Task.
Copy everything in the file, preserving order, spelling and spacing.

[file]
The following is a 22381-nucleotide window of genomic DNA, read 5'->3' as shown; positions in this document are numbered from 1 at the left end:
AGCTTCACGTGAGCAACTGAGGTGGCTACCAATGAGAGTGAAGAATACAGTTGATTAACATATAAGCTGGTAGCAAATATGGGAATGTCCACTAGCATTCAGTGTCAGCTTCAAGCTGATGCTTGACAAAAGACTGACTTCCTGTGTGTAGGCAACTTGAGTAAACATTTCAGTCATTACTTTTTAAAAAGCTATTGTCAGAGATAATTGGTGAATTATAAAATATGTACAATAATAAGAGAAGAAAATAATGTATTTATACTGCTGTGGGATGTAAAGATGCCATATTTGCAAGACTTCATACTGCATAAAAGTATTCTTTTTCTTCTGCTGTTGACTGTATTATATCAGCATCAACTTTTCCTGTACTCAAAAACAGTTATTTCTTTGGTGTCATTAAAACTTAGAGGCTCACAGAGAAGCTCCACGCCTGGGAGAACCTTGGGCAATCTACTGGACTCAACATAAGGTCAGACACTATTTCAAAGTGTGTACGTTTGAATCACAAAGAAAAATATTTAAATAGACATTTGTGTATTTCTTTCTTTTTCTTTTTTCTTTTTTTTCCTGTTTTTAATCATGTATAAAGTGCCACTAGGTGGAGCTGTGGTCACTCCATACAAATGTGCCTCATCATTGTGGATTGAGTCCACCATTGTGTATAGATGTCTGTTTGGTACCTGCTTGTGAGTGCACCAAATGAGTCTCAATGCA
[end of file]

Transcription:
The following is a 22381-nucleotide window of genomic DNA, read 5'->3' as shown; positions in this document are numbered from 1 at the left end:
AGCTTCACGTGAGCAACTGAGGTGGCTACCAATGAGAGTGAAGAATACAGTTGATTAACATATAAGCTGGTAGCAAATATGGGAATGTCCACTAGCATTCAGTGTCAGCTTCAAGCTGATGCTTGACAAAAGACTGACTTCCTGTGTGTAGGCAACTTGAGTAAACATTTCAGTCATTACTTTTTAAAAAGCTATTGTCAGAGATAATTGGTGAATTATAAAATATGTACAATAATAAGAGAAGAAAATAATGTATTTATACTGCTGTGGGATGTAAAGATGCCATATTTGCAAGACTTCATACTGCATAAAAGTATTCTTTTTCTTCTGCTGTTGACTGTATTATATCAGCATCAACTTTTCCTGTACTCAAAAACAGTTATTTCTTTGGTGTCATTAAAACTTAGAGGCTCACAGAGAAGCTCCACGCCTGGGAGAACCTTGGGCAATCTACTGGACTCAACATAAGGTCAGACACTATTTCAAAGTGTGTACGTTTGAATCACAAAGAAAAATATTTAAATAGACATTTGTGTATTTCTTTCTTTTTCTTTTTTCTTTTTTTTCCTGTTTTTAATCATGTATAAAGTGCCACTAGGTGGAGCTGTGGTCACTCCATACAAATGTGCCTCATCATTGTGGATTGAGTCCACCATTGTGTATAGATGTCTGTTTGGTACCTGCTTGTGAGTGCACCAAATGAGTCTCAATGCA